Rhotic varieties in English are the pronunciation of the consonant /r/ in all r position contexts (word-initially word-medially, and word-finally), while other varieties of English language are classified as non-rhotic. In non-rhotic varieties, speakers do not pronounce /r/ when it is at the end of a word or in postvocalic environments, that is, when it is immediately after a vowel and not followed by another vowel. Rhotic and non-rhotic pronunciations can be found both in Received Pronunciation (RP) (standard British English pronunciation) and in General American (GA) pronunciation (standard American English pronunciation). Non-rhotic countries are England, especially the south-west; Wales; New Zealand, Australia, South Africa, Black Africa, the Caribbean, except for Barbados; the American southern states, the Boston area of New England, and New York City vernacular speech; and Black English Vernacular in the US. The main rhotic countries are US (the northern and western states of the US apart from the Boston area and New York City), Canada, India, Ireland, south-western England, Scotland, and Barbados. All English accents were rhotic up until the early Modern English period and non-rhoticity variety was a relatively late development. It is said to have started in 18th century as a prestige motive in socio cultural contexts in British culture (Demizeren, 2012, p. 2660; Boyce et al., 2016, p. 3; Villarreal et al., 2020, p. 24). The advent of radio and television in the 20th century established a national standard of American pronunciation that preserves historical /r/, with rhotic speech in particular becoming prestigious in the United States rapidly after the Second World War (Labov et al., 2006, p. 5, 8, 11–14). The aim of this article is to study the social factors that influenced rhoticity in English.
The main purpose of this review article is to analyze, with the methodological approaches typical of sociology, the phenomenon of rhoticity; it’s a particular phenomenon that which it falls in the scope of the liquid consonants (Proctor et al., 2019, p. 1). Therefore, the second purpose is aimed at a qualitative analysis, to try to broaden, through new theoretical presuppositions, the study of such a peculiar phenomenon. The last, but no less important purpose, consists in the attempt to implement the attention both on the use of language in sociological terms, and on the variations that occur in it.
The most updated information about rhoticity, related history of classes in the English-speaking people have been retrieved from the most important database such as ScienceDirect and Scopus.
Search terms used were rhoticity in English; rhoticity and social class; rhoticity and sociolinguistics; rhoticity and sociology; language and dynamic of class. Inclusion criteria were all articles dealing with search terms used, no time frame selected. We also reviewed the reference lists of retrieved studies to identify studies that had not been identified by the search strategy.
Sociology and Sociolinguistics
Language has always been one of the main discriminating variables between man and animal. Language, in these terms, is the way in which to enter a relationship with the other. This is therefore the reason why sociology, as a science that deals with what is human, has always been concerned with the study of language; it is no coincidence that there is a sociological branch that is interested in it, namely the sociology of language.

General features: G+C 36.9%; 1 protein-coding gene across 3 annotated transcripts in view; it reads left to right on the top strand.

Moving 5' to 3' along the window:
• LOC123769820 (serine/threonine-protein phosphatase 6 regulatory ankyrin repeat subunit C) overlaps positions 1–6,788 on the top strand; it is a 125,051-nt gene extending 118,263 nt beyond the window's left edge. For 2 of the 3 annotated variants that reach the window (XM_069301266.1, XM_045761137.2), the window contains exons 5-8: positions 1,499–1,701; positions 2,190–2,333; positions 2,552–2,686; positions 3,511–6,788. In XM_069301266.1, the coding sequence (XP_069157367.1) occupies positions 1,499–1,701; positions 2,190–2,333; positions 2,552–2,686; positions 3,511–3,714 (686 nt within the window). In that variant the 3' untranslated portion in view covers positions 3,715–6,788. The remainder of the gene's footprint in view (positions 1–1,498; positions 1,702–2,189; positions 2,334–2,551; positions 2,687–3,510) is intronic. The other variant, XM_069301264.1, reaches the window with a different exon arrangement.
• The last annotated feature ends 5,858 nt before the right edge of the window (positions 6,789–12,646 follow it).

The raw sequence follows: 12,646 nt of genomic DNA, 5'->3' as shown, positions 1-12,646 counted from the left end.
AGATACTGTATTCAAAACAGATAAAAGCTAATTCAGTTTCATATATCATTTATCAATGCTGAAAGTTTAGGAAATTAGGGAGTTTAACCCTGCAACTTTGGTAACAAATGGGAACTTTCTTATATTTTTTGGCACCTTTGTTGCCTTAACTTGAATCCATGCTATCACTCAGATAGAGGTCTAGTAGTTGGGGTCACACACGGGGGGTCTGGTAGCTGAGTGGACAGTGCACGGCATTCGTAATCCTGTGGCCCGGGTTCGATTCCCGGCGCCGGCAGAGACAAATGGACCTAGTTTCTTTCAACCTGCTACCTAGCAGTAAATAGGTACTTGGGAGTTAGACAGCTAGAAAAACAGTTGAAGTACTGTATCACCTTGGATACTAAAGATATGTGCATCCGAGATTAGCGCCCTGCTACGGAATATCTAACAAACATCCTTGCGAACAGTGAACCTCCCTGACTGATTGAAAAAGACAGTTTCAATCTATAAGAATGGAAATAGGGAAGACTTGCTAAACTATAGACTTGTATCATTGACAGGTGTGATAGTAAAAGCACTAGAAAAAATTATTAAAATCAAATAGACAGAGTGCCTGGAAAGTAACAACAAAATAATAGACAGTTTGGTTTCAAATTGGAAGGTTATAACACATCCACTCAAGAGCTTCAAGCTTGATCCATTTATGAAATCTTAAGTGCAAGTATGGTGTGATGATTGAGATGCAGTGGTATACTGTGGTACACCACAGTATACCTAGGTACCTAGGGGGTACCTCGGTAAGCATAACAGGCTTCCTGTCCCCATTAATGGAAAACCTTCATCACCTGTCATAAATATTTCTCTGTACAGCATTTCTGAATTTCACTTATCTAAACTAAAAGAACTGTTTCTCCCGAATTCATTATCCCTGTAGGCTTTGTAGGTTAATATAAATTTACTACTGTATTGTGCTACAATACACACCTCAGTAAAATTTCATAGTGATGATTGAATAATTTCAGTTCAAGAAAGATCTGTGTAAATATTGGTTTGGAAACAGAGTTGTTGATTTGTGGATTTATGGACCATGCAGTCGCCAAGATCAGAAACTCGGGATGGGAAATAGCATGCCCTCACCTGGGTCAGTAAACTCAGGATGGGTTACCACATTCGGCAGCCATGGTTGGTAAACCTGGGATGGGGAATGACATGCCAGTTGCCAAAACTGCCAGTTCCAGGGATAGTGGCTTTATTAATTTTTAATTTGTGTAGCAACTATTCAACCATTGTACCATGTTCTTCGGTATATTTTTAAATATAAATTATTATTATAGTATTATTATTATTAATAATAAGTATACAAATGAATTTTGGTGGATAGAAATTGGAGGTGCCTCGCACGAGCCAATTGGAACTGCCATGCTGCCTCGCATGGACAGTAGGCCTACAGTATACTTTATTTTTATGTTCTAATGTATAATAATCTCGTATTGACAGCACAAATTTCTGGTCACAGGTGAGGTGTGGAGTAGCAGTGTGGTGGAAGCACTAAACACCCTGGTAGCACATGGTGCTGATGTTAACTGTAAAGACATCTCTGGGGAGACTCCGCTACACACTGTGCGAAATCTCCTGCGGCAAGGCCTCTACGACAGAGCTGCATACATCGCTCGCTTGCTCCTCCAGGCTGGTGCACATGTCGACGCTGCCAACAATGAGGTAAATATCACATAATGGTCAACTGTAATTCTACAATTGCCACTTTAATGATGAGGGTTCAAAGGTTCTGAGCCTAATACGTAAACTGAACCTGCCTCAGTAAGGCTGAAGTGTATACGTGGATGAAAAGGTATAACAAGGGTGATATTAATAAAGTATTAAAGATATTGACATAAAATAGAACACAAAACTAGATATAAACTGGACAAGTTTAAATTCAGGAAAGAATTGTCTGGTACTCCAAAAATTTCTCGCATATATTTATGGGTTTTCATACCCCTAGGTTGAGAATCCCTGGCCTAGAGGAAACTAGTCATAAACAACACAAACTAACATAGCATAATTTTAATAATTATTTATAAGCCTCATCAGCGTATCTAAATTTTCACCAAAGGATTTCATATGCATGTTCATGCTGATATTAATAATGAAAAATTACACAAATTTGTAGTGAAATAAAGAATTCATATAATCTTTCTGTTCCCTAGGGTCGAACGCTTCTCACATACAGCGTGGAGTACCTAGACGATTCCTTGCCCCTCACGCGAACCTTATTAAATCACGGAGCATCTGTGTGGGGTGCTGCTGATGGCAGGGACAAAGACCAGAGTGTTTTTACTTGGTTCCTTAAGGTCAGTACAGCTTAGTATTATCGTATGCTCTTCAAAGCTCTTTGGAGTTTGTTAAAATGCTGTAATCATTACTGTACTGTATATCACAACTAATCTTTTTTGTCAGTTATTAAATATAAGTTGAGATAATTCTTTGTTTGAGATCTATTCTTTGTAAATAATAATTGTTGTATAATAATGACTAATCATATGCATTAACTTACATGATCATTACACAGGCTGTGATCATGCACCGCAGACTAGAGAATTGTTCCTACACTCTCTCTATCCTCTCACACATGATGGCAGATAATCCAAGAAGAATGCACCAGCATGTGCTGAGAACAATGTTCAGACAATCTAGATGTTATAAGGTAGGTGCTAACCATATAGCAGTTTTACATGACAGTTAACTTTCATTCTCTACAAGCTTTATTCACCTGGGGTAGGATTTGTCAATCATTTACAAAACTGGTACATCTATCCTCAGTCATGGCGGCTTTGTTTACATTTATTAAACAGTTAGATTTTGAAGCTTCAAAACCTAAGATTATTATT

Very often, in various fields there is a tendency to associate, in terms of synonyms, this field of research with sociolinguistics, but “the examination of a sample of texts that go under this title should be sufficient to show that sociolinguistics touches only a fraction of the fields of investigation a) and b) and brings little or no interest to field c). Sociolinguistics—therefore—deals above all with variations in the structure of the use of language in relation to variations in the social context, while sociology of language is more concerned with the analysis of the social functions of language, expressive and regulating, in all their manifestations” (Gallino, 2014, p. 407).
In summary, we could argue that sociology studies society through language, while sociolinguistics studies language in society.
Since sociology, and not only sociology, marries the pluralism of ideas, it is preferable to go beyond these definitional limitations, which, as often happens, only tend to make any type of argument fallacious and complex.
Surely society and language are strictly interdependent, one reflecting the other, or rather, language is a clear example of the “tangible” transposition of society.
In this regard, Ludwig Wittgenstein in the “Tractacus logico-philosophicus”, recalls how a set of activities and situations in which each individual is inserted as part of a specific society, can be understood as a form of life, for which language is a part of a form of life and therefore language is the means that the people use to understand each other in relation to the activities in which they are involved, and it expresses the form of social life. In this way, it is the means through they interpret.
It should also be remembered that sociology and linguistics have established themselves in mutual indifference, while the sociology of language is it has long been a much-neglected branch of sociology; moreover, the age-old problem for which linguistics, in many cases, has neglected the analysis of sociological aspects. This mutual indifference would be attributable to some situations: